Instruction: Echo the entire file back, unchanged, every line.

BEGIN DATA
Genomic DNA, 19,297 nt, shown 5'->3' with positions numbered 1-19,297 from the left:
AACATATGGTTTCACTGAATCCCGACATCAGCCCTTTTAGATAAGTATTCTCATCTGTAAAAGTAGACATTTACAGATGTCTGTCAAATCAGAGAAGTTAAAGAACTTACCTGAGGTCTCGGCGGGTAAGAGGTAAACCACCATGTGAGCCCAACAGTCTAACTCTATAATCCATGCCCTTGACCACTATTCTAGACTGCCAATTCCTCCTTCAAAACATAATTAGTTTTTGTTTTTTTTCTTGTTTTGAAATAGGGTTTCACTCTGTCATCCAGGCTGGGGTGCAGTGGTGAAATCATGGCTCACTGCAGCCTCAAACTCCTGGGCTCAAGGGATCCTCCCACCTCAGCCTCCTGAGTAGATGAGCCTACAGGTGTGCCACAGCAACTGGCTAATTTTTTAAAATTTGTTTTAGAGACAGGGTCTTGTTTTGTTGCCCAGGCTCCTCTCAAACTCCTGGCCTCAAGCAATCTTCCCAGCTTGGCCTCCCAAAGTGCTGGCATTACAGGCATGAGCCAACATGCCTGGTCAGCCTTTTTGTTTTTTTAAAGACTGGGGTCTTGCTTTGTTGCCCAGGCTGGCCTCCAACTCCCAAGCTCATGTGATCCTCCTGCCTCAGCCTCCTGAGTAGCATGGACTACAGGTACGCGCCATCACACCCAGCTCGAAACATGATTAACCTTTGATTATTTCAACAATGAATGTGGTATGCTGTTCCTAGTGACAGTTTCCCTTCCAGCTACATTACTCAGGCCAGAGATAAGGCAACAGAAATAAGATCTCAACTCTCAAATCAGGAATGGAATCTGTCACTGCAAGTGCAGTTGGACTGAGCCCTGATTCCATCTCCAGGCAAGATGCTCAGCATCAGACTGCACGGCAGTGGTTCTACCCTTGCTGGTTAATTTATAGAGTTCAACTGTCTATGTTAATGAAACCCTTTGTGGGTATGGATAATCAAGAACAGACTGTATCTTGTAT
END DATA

Genomic DNA, 19,297 nt, shown 5'->3' with positions numbered 1-19,297 from the left:
AACATATGGTTTCACTGAATCCCGACATCAGCCCTTTTAGATAAGTATTCTCATCTGTAAAAGTAGACATTTACAGATGTCTGTCAAATCAGAGAAGTTAAAGAACTTACCTGAGGTCTCGGCGGGTAAGAGGTAAACCACCATGTGAGCCCAACAGTCTAACTCTATAATCCATGCCCTTGACCACTATTCTAGACTGCCAATTCCTCCTTCAAAACATAATTAGTTTTTGTTTTTTTTCTTGTTTTGAAATAGGGTTTCACTCTGTCATCCAGGCTGGGGTGCAGTGGTGAAATCATGGCTCACTGCAGCCTCAAACTCCTGGGCTCAAGGGATCCTCCCACCTCAGCCTCCTGAGTAGATGAGCCTACAGGTGTGCCACAGCAACTGGCTAATTTTTTAAAATTTGTTTTAGAGACAGGGTCTTGTTTTGTTGCCCAGGCTCCTCTCAAACTCCTGGCCTCAAGCAATCTTCCCAGCTTGGCCTCCCAAAGTGCTGGCATTACAGGCATGAGCCAACATGCCTGGTCAGCCTTTTTGTTTTTTTAAAGACTGGGGTCTTGCTTTGTTGCCCAGGCTGGCCTCCAACTCCCAAGCTCATGTGATCCTCCTGCCTCAGCCTCCTGAGTAGCATGGACTACAGGTACGCGCCATCACACCCAGCTCGAAACATGATTAACCTTTGATTATTTCAACAATGAATGTGGTATGCTGTTCCTAGTGACAGTTTCCCTTCCAGCTACATTACTCAGGCCAGAGATAAGGCAACAGAAATAAGATCTCAACTCTCAAATCAGGAATGGAATCTGTCACTGCAAGTGCAGTTGGACTGAGCCCTGATTCCATCTCCAGGCAAGATGCTCAGCATCAGACTGCACGGCAGTGGTTCTACCCTTGCTGGTTAATTTATAGAGTTCAACTGTCTATGTTAATGAAACCCTTTGTGGGTATGGATAATCAAGAACAGACTGTATCTTGTAT